Natural disasters are usually associated with an increase in the demand for credit by both households and companies in the affected regions. However, if capacity constraints preclude banks from meeting the local increase in demand, the banks may reduce lending elsewhere, thus propagating the shock to unaffected areas. In this post, we analyze the corporate loan market and find that banks, particularly those with lower capital, reduce credit provisioning to distant regions unaffected by natural disasters. We also find that shadow banks only partially offset the reduction in bank credit, so borrowers in regions unaffected by natural disasters experience a decline in credit supply.

Posted at 7:00 am in Banks, Financial Intermediation | Permalink
November 10, 2020

The Fed Funds Market during the 2007‑09 Financial Crisis

The U.S. federal funds market played a central role in the financial system during the 2007-09 crisis, because it was the market which provided banks with immediate liquidity, even late in the day. Interpreting changes in fed funds rates is notoriously difficult, however, as many of the economic drivers behind the rates are simultaneously changing. In this post, I highlight results from a working paper which untangles the impact of these economic drivers and measures their respective effects on the marketplace using data over a sample period leading up to and during the financial crisis. The analysis shows that the spread between fed funds sold and bought widened because of increases in counterparty risk. Further, there was a large increase in the supply of cash into this market, suggesting that banks viewed fed funds as a relatively safe place to invest cash in a crisis environment.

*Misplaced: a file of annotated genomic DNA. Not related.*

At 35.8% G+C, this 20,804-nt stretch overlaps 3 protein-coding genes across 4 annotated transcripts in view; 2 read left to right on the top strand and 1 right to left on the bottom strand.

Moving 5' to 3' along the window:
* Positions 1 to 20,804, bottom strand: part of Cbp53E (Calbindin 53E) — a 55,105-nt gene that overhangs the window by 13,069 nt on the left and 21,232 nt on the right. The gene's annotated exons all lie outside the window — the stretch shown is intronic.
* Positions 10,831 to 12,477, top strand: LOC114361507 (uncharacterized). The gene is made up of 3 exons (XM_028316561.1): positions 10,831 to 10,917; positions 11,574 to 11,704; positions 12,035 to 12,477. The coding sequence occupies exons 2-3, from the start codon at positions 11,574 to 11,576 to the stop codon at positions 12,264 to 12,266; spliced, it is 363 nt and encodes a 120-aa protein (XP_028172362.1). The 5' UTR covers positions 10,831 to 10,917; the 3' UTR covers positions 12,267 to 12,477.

June 25, 2020

Insider Networks

Erol and Lee consider the cat-and-mouse game played between financial regulators and those attempting to trade on inside information, including how insiders might form networks in order to circumvent restrictions, and how regulators might cope with insiders’ tactics.

June 16, 2020

Outflows from Bank‑Loan Funds during COVID‑19

The COVID-19 pandemic has put significant pressure on debt markets, especially those populated by riskier borrowers. The leveraged loan market, in particular, came under remarkable stress during the month of March. Bank-loan mutual funds, among the main holders of leveraged loans, suffered massive outflows that were reminiscent of the outflows they experienced during the 2008 crisis. In this post, we show that the flow sensitivity of the loan-fund industry to the COVID-19 crisis (and to negative shocks more generally) seems to be even greater than that of high-yield bond funds, which also invest in high-risk debt securities and have received much attention because of their possible exposure to run-like behavior by investors and their implications for financial stability.

May 8, 2020

The Money Market Mutual Fund Liquidity Facility

To prevent outflows from prime and muni funds from turning into an industry-wide run after the COVID-19 outbreak, the Federal Reserve established Money Market Mutual Fund Liquidity Facility. This post looks at the Fed’s intervention, its goals, and the direct and indirect market effects.

February 19, 2020

At the New York Fed: Fourteenth Annual Joint Conference with NYU‑Stern on Financial Intermediation

Blickle, Kovner, and Viswanathan share a synopsis of a recent conference featuring new research in financial intermediation and expert perspectives on corporate credit markets.

Posted at 7:00 am in Financial Intermediation | Permalink